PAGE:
The right of publicity protects persons against unauthorized uses of their identity, most typically their names, images, or voices. The right is in obvious tension with freedom of speech. Yet courts seeking to reconcile the right with the First Amendment have to date produced only a notoriously confused muddle of inconsistent constitutional doctrine. In this Article, we suggest a way out of the maze. We propose a relatively straightforward framework for analyzing how the right of publicity should be squared with First Amendment principles.
At the root of contemporary constitutional confusion lies a failure to articulate the precise state interests advanced by the right of publicity. We seek to remedy this deficiency by disaggregating four distinct state interests that the right of publicity is typically invoked to protect. We argue that in any given case the right of publicity is characteristically invoked to protect (one or more) of these four interests: the value of a plaintiff’s performance, the commercial value of a plaintiff’s identity, the dignity of a plaintiff, or the autonomous personality of a plaintiff.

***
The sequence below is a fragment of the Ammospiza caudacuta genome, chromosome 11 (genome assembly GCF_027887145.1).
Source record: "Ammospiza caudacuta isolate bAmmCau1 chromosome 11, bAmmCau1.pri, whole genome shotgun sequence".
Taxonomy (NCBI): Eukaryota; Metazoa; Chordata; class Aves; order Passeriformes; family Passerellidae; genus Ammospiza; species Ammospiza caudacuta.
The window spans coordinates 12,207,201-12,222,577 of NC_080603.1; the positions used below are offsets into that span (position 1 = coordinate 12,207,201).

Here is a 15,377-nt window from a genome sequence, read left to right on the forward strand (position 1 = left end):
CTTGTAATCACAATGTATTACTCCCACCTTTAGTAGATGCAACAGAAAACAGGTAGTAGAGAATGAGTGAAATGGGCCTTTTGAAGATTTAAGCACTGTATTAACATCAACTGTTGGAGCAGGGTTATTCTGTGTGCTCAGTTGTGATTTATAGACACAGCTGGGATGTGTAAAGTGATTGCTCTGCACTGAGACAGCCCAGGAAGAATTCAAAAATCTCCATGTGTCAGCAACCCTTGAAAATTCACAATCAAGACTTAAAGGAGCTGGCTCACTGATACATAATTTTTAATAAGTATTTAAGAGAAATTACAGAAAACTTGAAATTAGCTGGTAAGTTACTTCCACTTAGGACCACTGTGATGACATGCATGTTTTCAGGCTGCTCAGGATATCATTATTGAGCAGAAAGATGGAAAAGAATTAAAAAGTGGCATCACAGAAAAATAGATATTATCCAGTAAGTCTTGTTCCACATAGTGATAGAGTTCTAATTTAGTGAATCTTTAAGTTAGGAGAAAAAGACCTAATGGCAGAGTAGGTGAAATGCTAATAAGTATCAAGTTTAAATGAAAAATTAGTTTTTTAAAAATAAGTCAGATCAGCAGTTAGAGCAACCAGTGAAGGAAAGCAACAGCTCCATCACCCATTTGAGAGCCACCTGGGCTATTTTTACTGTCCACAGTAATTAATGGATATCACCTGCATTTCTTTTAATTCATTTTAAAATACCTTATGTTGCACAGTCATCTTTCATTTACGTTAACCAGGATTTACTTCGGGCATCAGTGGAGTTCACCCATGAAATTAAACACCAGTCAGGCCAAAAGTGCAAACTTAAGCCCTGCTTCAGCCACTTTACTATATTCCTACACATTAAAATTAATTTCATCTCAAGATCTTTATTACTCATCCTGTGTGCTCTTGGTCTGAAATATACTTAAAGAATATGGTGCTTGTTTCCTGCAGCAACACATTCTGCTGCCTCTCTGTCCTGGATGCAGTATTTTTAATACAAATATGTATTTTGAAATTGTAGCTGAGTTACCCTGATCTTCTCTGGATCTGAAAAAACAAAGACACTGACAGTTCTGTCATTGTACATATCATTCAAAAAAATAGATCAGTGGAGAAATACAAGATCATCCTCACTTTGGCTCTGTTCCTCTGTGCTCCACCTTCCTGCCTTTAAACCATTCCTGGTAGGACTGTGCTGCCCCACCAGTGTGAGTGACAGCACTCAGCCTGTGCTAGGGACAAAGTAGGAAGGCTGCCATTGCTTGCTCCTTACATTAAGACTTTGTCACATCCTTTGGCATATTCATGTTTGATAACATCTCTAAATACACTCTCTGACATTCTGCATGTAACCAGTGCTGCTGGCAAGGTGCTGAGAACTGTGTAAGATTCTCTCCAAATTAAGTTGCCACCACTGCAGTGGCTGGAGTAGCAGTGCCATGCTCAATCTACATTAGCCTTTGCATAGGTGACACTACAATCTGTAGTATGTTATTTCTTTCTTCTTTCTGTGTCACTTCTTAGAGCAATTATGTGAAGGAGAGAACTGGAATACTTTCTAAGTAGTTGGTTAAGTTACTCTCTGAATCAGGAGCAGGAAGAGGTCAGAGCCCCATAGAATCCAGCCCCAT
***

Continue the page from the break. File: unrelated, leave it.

Plaintiffs’ interests in their identity must always be weighed against defendants’ constitutional interests in their speech. We therefore isolate three constitutional kinds of communication, each with a distinct form of First Amendment protection. A defendant’s misappropriation of a plaintiff’s identity can occur in public discourse, in commercial speech, or in what we call “commodities.” We then discuss how constitutional protections for these three kinds of speech should intersect with the four different interests that right of publicity claims are typically invoked to protect.
The upshot is not a mechanical algorithm for producing correct constitutional outcomes, but an illumination of the constitutional stakes at issue in any given right of publicity action. We hope that by carefully surfacing the constitutional and policy stakes that beset the conflict between right(s) of publicity and the First Amendment, we have sketched a map that might substantially assist those who must navigate this tumultuous terrain.
right of publicity, right of privacy, appropriation, misappropriation, First Amendment, free speech, privacy, torts, Zacchini
Rothman, Jennifer and Post, Robert C., "The First Amendment and the Right(s) of Publicity" (2020). Faculty Scholarship at Penn Law. 2376.